Alshon Jeffery, Le’Veon Bell, and Why NFL Draft Analysis Wins Fantasy Titles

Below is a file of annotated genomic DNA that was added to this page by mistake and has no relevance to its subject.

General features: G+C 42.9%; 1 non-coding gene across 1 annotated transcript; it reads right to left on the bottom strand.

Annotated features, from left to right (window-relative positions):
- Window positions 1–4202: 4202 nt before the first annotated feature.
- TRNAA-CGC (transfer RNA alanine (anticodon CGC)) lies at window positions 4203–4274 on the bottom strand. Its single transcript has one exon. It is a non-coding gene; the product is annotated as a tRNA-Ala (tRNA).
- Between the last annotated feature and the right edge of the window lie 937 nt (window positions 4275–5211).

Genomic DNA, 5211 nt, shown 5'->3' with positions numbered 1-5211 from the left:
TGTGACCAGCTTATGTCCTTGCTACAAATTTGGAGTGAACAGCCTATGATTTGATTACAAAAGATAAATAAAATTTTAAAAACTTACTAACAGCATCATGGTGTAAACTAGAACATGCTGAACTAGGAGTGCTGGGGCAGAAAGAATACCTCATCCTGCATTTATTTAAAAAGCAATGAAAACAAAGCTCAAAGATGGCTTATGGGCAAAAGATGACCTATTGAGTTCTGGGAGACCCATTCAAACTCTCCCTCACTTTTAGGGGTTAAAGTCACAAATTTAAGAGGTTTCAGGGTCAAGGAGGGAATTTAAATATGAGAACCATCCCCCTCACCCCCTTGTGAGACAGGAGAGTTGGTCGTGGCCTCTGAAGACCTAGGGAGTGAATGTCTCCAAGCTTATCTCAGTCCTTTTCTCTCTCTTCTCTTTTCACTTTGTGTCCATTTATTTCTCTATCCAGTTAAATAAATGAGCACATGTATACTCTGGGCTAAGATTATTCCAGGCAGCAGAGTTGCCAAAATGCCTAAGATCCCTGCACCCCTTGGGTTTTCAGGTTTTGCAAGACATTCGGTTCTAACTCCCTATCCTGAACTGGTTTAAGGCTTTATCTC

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It’s easy to see NFL Draft coverage and fantasy football coverage as two completely separate entities. The NFL Draft is about reality football – teams filling reality needs and scouts determining reality player values. Fantasy football is about creating fake teams and figuring out who will have the most opportunity based on where players end up being picked. It probably won’t surprise you that I think this is something of a false dichotomy. While it’s easy to lampoon fantasy writers who do draft coverage – and that includes folks who approach it from both the scouting-based and analysis-based perspectives – as dilettantes and armchair GMs, I think they have one big advantage over draft-specific media: playing fantasy football teaches you to value the characteristics that lead to points. Fantasy players tend to be ahead of general NFL thinkers in understanding the value of wide receiver size and the value of running backs who catch passes. Many fantasy players are also experienced in drafting multiple teams, managing multiple teams, and getting weekly and yearly feedback on a wide variety of players. Frank DuPont in his iconoclastic book Game Plan theorizes that many Madden players are better playcallers than NFL coaches because they’ve called a much higher volume of plays. This is sure to offend the sensibilities of the “let the football people make the football decisions” crowd, but the literature on simulators and the effect of high volume practice is quite extensive. A similar phenomenon is probably true in the draft.